(Editor’s Note: this is the “Buttonwood” column from this week’s issue of The Economist.) Hollywood may love to churn out sequels but markets do not think much of them. Almost four months after the rescue of Bear Stearns, investors are again grappling with worries about the health of the banking industry. The spreads, or excess interest rates, on the riskiest corporate bonds are almost back to the levels last seen in March.
Each day brings new sources of alarm. On July 7th shares in Freddie Mac and Fannie Mae, the American housing-finance giants, were pummelled on account of a Lehman Brothers report which suggested, if accounting rules were strictly applied, that the government-backed firms would have to raise $75 billion between them. Although Lehman thought the rules would not actually be applied to Fannie and Freddie, that was brushed aside by sellers determined to assume the worst. Meanwhile, an American mortgage lender, IndyMac Bancorp, was told by regulators that it had insufficient capital. It is now slashing its loan book.
Although this week’s commitment by Ben Bernanke, chairman of the Federal Reserve, to extend the Fed’s lending window to investment banks into 2009 may offer some reassurance, investors still worry that medium-sized American banks may be allowed to go bust; after all, they are neither too big nor too complex to fail. And in Britain the share price of Bradford & Bingley, a mortgage bank, sank even further, dropping a long way below the rights-issue price and reopening debate about its future.
For credit markets, these banking problems are doubly ominous. They will cause the industry to cast about for more capital, but there is no reliable source of supply. If Bradford & Bingley is any indication, investment banks will have grown more cautious about underwriting rights issues. Hedge funds, another potential source of capital, are funded by the banks themselves. Fund-management groups, according to a recent Merrill Lynch poll, mean to be underweight bank shares.
That leaves the sovereign-wealth funds as the only investors with cash to spare. But such funds are still licking their wounds, having provided capital to banks last year at share prices well above today’s.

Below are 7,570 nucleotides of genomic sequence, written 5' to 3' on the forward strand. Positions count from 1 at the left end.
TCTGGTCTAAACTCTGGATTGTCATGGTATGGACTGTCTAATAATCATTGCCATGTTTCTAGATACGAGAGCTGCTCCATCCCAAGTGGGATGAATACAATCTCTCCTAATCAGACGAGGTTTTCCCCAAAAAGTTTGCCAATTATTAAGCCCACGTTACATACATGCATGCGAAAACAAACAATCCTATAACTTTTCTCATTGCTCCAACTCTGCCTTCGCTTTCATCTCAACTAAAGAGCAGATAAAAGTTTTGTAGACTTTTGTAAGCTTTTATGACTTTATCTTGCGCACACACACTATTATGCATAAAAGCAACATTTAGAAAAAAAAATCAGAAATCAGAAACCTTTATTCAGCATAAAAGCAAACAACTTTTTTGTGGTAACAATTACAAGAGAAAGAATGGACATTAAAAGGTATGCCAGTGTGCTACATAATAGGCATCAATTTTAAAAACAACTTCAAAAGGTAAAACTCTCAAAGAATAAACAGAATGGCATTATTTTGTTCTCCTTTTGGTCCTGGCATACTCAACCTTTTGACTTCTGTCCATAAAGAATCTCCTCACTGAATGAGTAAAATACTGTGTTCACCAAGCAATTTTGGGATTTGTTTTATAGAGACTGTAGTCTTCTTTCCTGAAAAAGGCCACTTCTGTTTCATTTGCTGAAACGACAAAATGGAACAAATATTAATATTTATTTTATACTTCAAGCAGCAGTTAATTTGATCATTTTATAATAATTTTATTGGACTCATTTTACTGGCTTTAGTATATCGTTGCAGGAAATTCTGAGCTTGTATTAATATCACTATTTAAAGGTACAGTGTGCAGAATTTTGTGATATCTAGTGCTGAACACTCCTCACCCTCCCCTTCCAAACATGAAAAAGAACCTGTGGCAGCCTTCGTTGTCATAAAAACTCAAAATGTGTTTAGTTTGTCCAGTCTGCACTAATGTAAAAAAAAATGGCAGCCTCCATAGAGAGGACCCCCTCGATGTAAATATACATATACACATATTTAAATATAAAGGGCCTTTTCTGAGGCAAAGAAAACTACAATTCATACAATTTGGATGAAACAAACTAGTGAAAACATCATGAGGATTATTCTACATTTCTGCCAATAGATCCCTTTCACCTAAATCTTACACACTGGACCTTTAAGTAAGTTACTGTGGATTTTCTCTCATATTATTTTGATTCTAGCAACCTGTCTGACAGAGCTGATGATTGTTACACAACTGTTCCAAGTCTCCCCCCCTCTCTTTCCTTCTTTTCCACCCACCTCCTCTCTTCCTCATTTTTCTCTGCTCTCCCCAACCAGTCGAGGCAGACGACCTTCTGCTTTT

The banks’ problems feed back into the credit markets. For if the banks cannot raise as much capital as they need, they may feel they have to sell assets. And that may mean off-loading corporate and asset-backed bonds, even if the banks must accept fire-sale prices. The ABX index of asset-backed bonds is below the level that it sank to in March.
Analysts tend to agree that spreads are much higher than are needed to compensate investors for the likely default rate. According to Moody’s, a ratings agency, the default rate over the past 12 months on global speculative, or junk, bonds was just 2%; the only company outside America to walk away from its debt was a Bulgarian steelmaker. Jim Reid, a credit strategist at Deutsche Bank, quips that, if the spreads on investment-grade debt accurately reflect default rates, everyone will end up living in caves.
But spreads often fail to reflect the likelihood of defaults. This was true during the credit boom, when they fell to historically low levels, as investors chased anything with a yield higher than government bonds. And it is true now because, although an investor could make money by buying corporate bonds and holding them for five years, few are able to follow such a strategy. The big risk investors face is buying too soon. Traditional bond managers fear losing their clients if they have another poor quarter. Hedge-fund managers may find that the prime brokers who lend them money will cut off their funding if their positions deteriorate.
Just like last summer, the risk is of a downward spiral, in which nervous investors sell bonds, driving prices down, only increasing the general nervousness. The system is still deleveraging, at least according to the latest figures from America—which show bank loans contracting at an annualised rate of 8% over the 13 weeks to June 25th.
To make matters worse, the fundamentals for the corporate-bond market have worsened since last August. Expectations for corporate profits are being revised down, as margins come under pressure from slower growth and higher commodity prices. Headline inflation is well above target, so central banks are unlikely to ride to the rescue with interest-rate cuts; indeed, many are preferring to tighten monetary policy. This is one sequel where the scriptwriters are going to have to work extra hard to come up with a happy ending.